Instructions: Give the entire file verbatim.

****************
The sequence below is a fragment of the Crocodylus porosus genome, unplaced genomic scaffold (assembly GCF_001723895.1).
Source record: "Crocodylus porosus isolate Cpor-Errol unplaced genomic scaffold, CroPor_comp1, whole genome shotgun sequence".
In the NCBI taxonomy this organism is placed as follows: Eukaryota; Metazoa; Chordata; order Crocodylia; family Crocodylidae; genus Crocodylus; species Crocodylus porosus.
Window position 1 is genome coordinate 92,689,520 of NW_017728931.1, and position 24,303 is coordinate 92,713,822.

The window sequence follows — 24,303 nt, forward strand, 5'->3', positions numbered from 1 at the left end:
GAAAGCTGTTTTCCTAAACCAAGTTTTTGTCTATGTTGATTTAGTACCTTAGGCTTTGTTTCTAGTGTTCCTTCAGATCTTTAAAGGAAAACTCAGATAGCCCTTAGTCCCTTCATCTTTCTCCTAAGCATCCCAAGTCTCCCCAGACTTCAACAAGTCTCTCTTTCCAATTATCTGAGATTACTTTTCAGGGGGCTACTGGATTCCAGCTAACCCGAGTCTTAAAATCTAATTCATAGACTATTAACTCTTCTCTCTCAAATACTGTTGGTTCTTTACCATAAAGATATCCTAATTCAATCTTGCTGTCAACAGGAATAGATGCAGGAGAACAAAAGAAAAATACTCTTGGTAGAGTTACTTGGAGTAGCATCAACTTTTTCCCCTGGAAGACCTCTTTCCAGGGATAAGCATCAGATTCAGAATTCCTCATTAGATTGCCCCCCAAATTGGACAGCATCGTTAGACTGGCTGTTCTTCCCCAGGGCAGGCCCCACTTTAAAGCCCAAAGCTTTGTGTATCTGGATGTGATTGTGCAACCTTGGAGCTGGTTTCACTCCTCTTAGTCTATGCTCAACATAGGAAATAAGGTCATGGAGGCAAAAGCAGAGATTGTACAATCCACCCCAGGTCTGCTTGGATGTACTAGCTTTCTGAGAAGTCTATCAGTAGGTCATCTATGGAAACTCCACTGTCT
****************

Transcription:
The sequence below is a fragment of the Crocodylus porosus genome, unplaced genomic scaffold (assembly GCF_001723895.1).
Source record: "Crocodylus porosus isolate Cpor-Errol unplaced genomic scaffold, CroPor_comp1, whole genome shotgun sequence".
In the NCBI taxonomy this organism is placed as follows: Eukaryota; Metazoa; Chordata; order Crocodylia; family Crocodylidae; genus Crocodylus; species Crocodylus porosus.
Window position 1 is genome coordinate 92,689,520 of NW_017728931.1, and position 24,303 is coordinate 92,713,822.

The window sequence follows — 24,303 nt, forward strand, 5'->3', positions numbered from 1 at the left end:
GAAAGCTGTTTTCCTAAACCAAGTTTTTGTCTATGTTGATTTAGTACCTTAGGCTTTGTTTCTAGTGTTCCTTCAGATCTTTAAAGGAAAACTCAGATAGCCCTTAGTCCCTTCATCTTTCTCCTAAGCATCCCAAGTCTCCCCAGACTTCAACAAGTCTCTCTTTCCAATTATCTGAGATTACTTTTCAGGGGGCTACTGGATTCCAGCTAACCCGAGTCTTAAAATCTAATTCATAGACTATTAACTCTTCTCTCTCAAATACTGTTGGTTCTTTACCATAAAGATATCCTAATTCAATCTTGCTGTCAACAGGAATAGATGCAGGAGAACAAAAGAAAAATACTCTTGGTAGAGTTACTTGGAGTAGCATCAACTTTTTCCCCTGGAAGACCTCTTTCCAGGGATAAGCATCAGATTCAGAATTCCTCATTAGATTGCCCCCCAAATTGGACAGCATCGTTAGACTGGCTGTTCTTCCCCAGGGCAGGCCCCACTTTAAAGCCCAAAGCTTTGTGTATCTGGATGTGATTGTGCAACCTTGGAGCTGGTTTCACTCCTCTTAGTCTATGCTCAACATAGGAAATAAGGTCATGGAGGCAAAAGCAGAGATTGTACAATCCACCCCAGGTCTGCTTGGATGTACTAGCTTTCTGAGAAGTCTATCAGTAGGTCATCTATGGAAACTCCACTGTCT